The queries are ones most of us wonder about: What existed before the Big Bang? What is the origin of the moon? Why do we blush? How do migrating animal find their way back home? What did dinosaurs eat? How much of human behavior is predetermined? How do squirrels remember where they bury their nuts? Why do we hiccup? Why are humans and chimps so different if they have nearly identical DNA?

As for the answers to these questions, it soon becomes clear why the editors chose this quote from Richard Feynman as an epigraph:

"…I don’t have to know an answer. I don’t feel frightened by not knowing things, by being lost in the mysterious universe without having any purpose - which is the way it really is, as far as I can tell.”

But even if there is no definitive answer (and sometimes there isn't), you still get a pretty good explanation, and a summary of the state of knowledge about the question at the present time. Most of the entries are succinct, clear, and understandable to the lay person, written by an array of contributors including physicists, aerospace engineers, biologists, research librarians, and quite a few professors.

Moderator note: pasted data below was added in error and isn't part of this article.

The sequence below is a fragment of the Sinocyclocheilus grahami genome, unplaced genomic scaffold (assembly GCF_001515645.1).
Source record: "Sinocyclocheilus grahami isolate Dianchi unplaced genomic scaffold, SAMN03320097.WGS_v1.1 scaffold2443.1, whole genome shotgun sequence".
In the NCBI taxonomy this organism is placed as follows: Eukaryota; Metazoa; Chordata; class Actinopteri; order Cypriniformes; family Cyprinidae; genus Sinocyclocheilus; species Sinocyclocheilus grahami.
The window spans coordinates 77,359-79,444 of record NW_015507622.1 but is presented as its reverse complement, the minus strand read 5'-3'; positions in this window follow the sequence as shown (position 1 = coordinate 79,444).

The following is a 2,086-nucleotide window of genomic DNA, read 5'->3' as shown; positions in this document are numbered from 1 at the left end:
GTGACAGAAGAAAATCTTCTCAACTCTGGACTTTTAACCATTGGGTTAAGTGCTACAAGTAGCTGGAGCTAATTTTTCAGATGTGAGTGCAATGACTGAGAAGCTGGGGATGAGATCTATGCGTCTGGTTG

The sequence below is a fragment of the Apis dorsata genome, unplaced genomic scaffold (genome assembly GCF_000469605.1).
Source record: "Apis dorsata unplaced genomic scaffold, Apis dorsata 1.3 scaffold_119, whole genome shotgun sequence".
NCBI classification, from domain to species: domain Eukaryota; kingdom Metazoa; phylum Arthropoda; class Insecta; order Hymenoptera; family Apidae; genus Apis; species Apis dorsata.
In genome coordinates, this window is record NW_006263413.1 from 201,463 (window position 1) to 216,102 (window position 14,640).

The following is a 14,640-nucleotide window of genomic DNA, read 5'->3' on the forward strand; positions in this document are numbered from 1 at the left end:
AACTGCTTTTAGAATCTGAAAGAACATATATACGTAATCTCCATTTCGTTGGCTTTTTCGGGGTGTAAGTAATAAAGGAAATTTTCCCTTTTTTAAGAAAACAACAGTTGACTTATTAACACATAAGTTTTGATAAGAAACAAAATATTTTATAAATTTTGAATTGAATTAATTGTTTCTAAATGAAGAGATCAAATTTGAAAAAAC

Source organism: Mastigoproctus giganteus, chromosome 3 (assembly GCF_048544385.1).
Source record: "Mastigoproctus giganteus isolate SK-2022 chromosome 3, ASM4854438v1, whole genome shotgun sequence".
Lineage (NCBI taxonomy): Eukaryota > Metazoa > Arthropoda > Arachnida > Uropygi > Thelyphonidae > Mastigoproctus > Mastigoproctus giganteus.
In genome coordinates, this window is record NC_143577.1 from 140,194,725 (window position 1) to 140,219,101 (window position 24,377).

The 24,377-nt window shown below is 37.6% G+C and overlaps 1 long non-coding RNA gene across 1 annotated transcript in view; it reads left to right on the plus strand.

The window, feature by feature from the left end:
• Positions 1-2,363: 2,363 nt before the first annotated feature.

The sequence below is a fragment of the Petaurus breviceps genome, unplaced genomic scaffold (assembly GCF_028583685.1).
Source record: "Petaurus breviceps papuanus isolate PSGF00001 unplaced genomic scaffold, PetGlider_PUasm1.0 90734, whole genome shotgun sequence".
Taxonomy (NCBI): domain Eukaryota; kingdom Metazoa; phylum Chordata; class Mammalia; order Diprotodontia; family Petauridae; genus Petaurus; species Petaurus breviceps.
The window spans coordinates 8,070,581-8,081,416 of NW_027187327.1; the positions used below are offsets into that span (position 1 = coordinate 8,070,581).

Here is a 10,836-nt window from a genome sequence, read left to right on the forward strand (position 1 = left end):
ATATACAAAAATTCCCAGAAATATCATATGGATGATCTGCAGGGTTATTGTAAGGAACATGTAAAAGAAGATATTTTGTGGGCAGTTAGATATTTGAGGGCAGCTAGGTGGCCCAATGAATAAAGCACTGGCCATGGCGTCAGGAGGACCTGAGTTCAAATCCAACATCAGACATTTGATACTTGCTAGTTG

The illustrations are outstanding. Sometimes you may not quite “get” them until you read the accompanying science piece, and then their cleverness impresses you all the more. The artists chosen by the compilers are from a mix of backgrounds, and include comic artists as well as fine artists. Most of the pictures are ones I wish I had on my walls.

At the end of the book, there are helpful indexes of not only of the questions explored, but of the names of contributing scientists and artists.

Evaluation: This book will provide endless stimulation, both intellectually and visually. The authors said their goal was to bringing back a sense of wonder in the age of Google and Wikipedia, and they have certainly succeeded.

Highly recommended! ( )
  nbmars | Apr 28, 2014 |
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A science book like no other, The Where, the Why, and the How turns loose 75 of today's hottest artists onto life's vast questions, from how we got here to where we are going.